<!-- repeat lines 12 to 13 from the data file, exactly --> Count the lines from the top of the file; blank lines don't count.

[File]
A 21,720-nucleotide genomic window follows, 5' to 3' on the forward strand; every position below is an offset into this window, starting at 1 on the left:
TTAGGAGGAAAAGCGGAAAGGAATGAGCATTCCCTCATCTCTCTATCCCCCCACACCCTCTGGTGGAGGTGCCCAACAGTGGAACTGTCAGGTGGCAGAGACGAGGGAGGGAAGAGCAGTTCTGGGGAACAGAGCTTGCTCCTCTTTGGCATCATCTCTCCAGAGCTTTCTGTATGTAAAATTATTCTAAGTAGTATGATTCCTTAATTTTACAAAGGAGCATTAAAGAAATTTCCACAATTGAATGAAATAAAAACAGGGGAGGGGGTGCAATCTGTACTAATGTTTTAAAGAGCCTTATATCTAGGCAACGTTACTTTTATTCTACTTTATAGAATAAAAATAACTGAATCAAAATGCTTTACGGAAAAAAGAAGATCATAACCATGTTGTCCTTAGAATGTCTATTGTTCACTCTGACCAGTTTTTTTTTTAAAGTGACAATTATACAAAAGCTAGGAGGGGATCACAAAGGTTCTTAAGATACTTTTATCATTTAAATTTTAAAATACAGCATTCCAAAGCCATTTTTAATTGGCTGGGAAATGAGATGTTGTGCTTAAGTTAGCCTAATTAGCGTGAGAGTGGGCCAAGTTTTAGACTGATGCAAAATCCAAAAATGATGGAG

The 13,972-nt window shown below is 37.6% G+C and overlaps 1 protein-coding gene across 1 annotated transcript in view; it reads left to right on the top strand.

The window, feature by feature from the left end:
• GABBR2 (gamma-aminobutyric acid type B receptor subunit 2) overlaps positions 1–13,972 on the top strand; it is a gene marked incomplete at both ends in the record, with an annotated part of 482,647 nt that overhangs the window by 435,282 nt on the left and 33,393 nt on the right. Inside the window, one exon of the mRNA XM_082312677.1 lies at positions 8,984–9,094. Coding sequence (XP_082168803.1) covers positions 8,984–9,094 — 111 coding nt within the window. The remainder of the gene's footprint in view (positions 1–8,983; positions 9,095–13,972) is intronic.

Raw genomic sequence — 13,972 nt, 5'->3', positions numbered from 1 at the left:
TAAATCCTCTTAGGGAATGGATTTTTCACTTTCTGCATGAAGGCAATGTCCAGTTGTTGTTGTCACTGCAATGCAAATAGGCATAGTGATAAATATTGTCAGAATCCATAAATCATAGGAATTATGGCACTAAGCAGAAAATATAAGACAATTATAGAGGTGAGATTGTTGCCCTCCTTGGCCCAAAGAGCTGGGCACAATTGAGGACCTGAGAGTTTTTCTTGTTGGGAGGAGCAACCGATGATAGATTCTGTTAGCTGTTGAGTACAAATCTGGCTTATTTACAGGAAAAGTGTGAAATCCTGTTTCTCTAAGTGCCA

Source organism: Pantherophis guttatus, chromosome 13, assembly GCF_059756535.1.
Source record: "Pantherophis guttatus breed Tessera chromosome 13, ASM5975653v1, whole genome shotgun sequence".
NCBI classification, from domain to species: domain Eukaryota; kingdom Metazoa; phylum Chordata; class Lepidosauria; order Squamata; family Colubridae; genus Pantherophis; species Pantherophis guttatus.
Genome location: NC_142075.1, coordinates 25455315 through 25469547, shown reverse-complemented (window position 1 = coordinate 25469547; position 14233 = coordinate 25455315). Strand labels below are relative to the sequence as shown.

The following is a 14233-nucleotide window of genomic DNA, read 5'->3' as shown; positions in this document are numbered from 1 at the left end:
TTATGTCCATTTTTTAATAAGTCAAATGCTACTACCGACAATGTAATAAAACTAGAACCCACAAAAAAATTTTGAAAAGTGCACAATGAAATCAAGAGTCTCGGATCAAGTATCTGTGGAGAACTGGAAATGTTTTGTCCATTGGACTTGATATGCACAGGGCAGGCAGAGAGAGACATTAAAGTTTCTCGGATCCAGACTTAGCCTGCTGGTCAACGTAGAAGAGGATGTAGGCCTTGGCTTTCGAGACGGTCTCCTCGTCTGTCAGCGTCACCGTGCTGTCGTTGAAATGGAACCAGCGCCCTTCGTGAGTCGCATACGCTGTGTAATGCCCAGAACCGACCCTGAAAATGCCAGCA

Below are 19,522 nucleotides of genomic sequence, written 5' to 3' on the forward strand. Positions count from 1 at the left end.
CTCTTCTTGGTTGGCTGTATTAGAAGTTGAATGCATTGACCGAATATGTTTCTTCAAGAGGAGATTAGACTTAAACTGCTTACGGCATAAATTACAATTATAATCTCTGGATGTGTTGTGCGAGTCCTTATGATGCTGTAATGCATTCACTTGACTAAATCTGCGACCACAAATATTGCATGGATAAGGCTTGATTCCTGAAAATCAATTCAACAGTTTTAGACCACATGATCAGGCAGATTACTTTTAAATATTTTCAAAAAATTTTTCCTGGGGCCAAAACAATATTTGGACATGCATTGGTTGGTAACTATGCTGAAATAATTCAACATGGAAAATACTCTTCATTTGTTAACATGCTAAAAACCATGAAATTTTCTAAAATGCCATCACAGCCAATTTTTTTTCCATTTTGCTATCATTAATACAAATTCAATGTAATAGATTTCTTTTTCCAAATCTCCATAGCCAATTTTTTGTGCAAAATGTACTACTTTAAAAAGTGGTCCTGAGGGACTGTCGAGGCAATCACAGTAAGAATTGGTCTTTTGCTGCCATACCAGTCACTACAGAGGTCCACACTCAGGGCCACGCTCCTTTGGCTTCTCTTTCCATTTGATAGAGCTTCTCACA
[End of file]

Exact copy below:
The following is a 14233-nucleotide window of genomic DNA, read 5'->3' as shown; positions in this document are numbered from 1 at the left end:
TTATGTCCATTTTTTAATAAGTCAAATGCTACTACCGACAATGTAATAAAACTAGAACCCACAAAAAAATTTTGAAAAGTGCACAATGAAATCAAGAGTCTCGGATCAAGTATCTGTGGAGAACTGGAAATGTTTTGTCCATTGGACTTGATATGCACAGGGCAGGCAGAGAGAGACATTAAAGTTTCTCGGATCCAGACTTAGCCTGCTGGTCAACGTAGAAGAGGATGTAGGCCTTGGCTTTCGAGACGGTCTCCTCGTCTGTCAGCGTCACCGTGCTGTCGTTGAAATGGAACCAGCGCCCTTCGTGAGTCGCATACGCTGTGTAATGCCCAGAACCGACCCTGAAAATGCCAGCA